Experimental Evidence on Distributional Effects of Head Start
This study provides the first comprehensive analysis of the distributional effects of Head Start, using the first national randomized experiment of the Head Start program (the Head Start Impact Study). We examine program effects on cognitive and non-cognitive outcomes and explore the heterogeneous effects of the program through 1st grade by estimating quantile treatment effects under endogeneity (IV-QTE) as well as various types of subgroup mean treatment effects and two-stage least squares treatment effects. We find that (the experimentally manipulated) Head Start attendance leads to large and statistically significant gains in cognitive achievement during the pre-school period and that the gains are largest at the bottom of the distribution. Once the children enter elementary school, the cognitive gains fade out for the full population, but importantly, cognitive gains persist through 1st grade for some Spanish speakers. These results provide strong evidence in favor of a compensatory model of the educational process. Additionally, our findings of large effects at the bottom are consistent with an interpretation that the relatively large gains in the well-studied Perry Preschool Program are in part due to the low baseline skills in the Perry study population. We find no evidence that the counterfactual care setting plays a large role in explaining the differences between the HSIS and Perry findings.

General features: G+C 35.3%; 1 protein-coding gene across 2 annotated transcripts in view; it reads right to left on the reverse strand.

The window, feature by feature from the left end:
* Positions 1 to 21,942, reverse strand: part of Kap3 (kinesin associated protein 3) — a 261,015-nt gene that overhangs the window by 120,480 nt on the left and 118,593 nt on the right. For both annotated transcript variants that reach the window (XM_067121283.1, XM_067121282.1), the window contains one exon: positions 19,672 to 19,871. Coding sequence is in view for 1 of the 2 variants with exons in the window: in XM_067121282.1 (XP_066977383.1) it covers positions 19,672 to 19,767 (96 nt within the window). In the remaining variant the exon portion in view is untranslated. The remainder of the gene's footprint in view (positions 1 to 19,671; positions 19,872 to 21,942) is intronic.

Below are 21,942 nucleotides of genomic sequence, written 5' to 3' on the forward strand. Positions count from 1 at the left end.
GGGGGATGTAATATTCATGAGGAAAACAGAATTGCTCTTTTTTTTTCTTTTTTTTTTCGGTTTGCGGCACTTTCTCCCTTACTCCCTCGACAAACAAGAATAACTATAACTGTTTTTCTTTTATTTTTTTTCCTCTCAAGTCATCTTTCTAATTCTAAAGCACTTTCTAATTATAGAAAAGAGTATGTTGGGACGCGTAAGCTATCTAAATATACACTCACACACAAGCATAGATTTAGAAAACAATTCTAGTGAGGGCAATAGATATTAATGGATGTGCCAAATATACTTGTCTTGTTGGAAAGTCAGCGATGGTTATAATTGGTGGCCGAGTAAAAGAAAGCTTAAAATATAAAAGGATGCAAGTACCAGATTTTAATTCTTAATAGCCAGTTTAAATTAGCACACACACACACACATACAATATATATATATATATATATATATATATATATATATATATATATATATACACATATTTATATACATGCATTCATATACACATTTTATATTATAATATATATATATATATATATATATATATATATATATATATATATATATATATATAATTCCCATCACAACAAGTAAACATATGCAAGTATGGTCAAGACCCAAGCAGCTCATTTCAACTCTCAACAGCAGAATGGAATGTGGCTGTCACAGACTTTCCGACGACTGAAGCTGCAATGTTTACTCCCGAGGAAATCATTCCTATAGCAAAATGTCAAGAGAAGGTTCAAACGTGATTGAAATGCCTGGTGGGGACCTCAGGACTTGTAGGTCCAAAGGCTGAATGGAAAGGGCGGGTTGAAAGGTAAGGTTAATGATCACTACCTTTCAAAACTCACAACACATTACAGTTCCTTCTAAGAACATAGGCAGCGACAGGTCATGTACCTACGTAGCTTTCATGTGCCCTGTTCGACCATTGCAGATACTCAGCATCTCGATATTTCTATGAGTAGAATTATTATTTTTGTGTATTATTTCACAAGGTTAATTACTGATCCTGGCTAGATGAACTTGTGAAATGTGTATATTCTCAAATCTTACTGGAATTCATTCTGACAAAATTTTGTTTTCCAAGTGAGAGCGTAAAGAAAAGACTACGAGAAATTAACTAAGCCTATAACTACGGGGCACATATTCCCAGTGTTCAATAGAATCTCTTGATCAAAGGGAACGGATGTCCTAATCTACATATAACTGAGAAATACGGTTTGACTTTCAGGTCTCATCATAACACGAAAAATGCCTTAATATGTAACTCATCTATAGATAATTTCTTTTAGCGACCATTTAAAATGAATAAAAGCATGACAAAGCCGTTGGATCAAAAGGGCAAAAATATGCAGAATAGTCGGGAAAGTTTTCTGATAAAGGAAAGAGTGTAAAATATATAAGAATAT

This research was supported by the Eunice Kennedy Shriver National Institute of Child Health & Human Development of the National Institutes of Health under Award Number PO1HD065704. The content is solely the responsibility of the authors and does not necessarily represent the official views of the National Institutes of Health. We thank Child Care & Early Education Research Connections for providing access to the experimental data used here. We also thank Josh Angrist, Peg Burchinal, Liz Cascio, Janet Currie, Greg Duncan, George Farkas, Avi Feller, Alex Gelber, Adam Isen, Doug Miller, Luke Miratrix, Jesse Rothstein, Diane Schanzenbach, Gary Solon, Deborah Vandell, Chris Walters and members of the UC Irvine Network on Interventions in Development and our INID Advisory Board members Jeff Smith, Howard Bloom, Susanna Loeb, Sean Reardon, Robert Crosnoe, Dale Farran, and Jacquelynne Eccles as well as seminar participants at Claremont McKenna, Stanford, Texas, Tulane, UCLA, UC Davis, UC Irvine, UC Santa Cruz, University of Houston, APPAM, the Institute for Research on Poverty, the NBER Summer Institute, and SREE for helpful comments. Kevin Williams provided expert research assistance. The views expressed herein are those of the authors and do not necessarily reflect the views of the National Bureau of Economic Research.